‘Interiors becoming exteriors becoming interiors,’ the artist once said of her work.¹¹ At Camden, Computer operates in the space between the formal present of the work and the historical contradictions of the site that hosts it through the trope of the jardin d’eau. By choosing the image of a rug with yellow gingko leaves on blue water, printing it multiple times at varying degrees of pixelation upon billboard material, and rendering it dry and dirty and horizontal, Balema seems to be testing the enduring validity of a shared fantasy. The trope brings me back to another jardin d’eau, Claude Monet’s, and his most famous series, Water Lilies (1897–1926). Painted over almost three decades, the series comprises some 300 canvases of varying sizes, depicting water lilies and other accidents upon the surface of a secluded pond — the Impressionist’s own property in Giverny, France.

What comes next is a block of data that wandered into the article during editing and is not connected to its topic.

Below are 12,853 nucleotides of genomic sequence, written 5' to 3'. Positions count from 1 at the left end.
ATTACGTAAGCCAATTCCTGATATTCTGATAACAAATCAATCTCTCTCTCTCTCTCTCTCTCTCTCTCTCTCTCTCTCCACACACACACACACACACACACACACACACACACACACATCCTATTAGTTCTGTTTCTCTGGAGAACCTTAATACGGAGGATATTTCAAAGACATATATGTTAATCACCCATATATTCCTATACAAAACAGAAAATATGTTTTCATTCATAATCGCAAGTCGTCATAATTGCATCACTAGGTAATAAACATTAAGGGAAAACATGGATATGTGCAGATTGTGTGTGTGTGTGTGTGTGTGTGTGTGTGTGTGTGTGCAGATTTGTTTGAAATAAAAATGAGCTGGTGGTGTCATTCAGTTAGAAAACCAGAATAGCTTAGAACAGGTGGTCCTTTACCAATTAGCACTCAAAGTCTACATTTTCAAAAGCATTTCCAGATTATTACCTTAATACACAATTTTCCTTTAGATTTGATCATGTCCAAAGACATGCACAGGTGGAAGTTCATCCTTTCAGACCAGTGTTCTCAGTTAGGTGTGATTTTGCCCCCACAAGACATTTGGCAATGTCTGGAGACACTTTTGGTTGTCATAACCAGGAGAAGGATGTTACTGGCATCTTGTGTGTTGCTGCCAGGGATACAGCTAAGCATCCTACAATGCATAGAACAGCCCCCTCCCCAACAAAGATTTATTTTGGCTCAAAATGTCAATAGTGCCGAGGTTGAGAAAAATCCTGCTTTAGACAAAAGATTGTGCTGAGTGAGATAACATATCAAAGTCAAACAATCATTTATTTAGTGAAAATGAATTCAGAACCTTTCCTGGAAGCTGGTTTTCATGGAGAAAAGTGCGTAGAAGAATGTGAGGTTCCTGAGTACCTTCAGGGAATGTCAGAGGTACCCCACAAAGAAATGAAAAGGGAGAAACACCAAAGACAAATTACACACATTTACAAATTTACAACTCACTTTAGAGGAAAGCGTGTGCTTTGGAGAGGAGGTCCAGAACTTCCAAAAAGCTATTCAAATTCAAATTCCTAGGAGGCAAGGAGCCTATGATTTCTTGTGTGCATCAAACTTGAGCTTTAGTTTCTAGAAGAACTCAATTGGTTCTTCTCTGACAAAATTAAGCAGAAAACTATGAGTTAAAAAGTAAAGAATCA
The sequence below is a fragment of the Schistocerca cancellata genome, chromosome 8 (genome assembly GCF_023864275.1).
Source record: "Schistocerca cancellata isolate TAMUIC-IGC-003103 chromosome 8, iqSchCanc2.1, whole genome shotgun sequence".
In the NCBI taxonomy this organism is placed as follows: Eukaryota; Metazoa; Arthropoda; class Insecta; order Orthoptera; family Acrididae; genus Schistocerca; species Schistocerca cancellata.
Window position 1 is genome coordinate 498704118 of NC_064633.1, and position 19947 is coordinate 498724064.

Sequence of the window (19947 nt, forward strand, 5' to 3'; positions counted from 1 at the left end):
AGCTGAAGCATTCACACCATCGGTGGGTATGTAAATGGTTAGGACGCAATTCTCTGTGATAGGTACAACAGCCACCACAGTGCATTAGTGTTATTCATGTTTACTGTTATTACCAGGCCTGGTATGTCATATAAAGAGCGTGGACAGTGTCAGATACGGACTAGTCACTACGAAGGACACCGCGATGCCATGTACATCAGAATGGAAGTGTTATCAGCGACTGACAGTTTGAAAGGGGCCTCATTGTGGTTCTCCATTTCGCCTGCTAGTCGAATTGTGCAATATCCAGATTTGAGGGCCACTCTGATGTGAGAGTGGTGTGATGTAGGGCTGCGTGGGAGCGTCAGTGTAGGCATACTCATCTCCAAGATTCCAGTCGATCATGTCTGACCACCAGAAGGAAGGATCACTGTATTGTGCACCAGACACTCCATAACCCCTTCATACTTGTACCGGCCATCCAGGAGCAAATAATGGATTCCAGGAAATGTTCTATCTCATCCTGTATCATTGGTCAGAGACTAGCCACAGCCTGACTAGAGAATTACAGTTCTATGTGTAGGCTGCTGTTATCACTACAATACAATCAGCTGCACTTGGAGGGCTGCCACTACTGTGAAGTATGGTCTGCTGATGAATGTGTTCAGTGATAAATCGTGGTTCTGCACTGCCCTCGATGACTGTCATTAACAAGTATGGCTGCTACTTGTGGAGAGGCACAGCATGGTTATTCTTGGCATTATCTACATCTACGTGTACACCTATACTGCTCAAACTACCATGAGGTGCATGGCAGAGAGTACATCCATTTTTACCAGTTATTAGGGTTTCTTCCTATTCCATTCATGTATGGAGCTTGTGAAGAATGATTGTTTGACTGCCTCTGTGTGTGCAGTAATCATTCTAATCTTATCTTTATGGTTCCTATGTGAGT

In spite of Monet’s oft quoted statement, ‘One instant, one aspect of nature contains it all’, there is in fact very little nature there.¹² Everything begins with the circulation of a marketable image of Japan following the opening of trade routes with England and France in the 1850s.¹³ Nature is engineered to mirror that image. Monet purchased lotuses and water lilies seen at the Paris World Fair of 1889 to be disposed upon his artificial water garden, the result of innovative hydraulics and landscaping techniques.¹⁴ Paintings were made that, in their final, monumental format, cut across art, architecture and decoration to submerge the viewer. Nature at Giverny today continues to be up-kept to mirror the paintings. The water lilies are not even actually rooted, we learn, but potted in floating vases.¹⁵ Monet gradually moved his work station onto his so-called Japanese bridge to take horizontal views of the aquatic life. From that vantage, the works dispense with Western conventions of landscape painting, there is no repoussoir, and the viewer is immersed in a disorienting field of unmixed swaths of colour. The boundaries of the subject are less distinct in the process, such that World War I veterans visiting Paris’s Orangerie, where the Water Lilies were installed in 1927, suffered panic attacks because the display triggered flashbacks from the trenches.¹⁶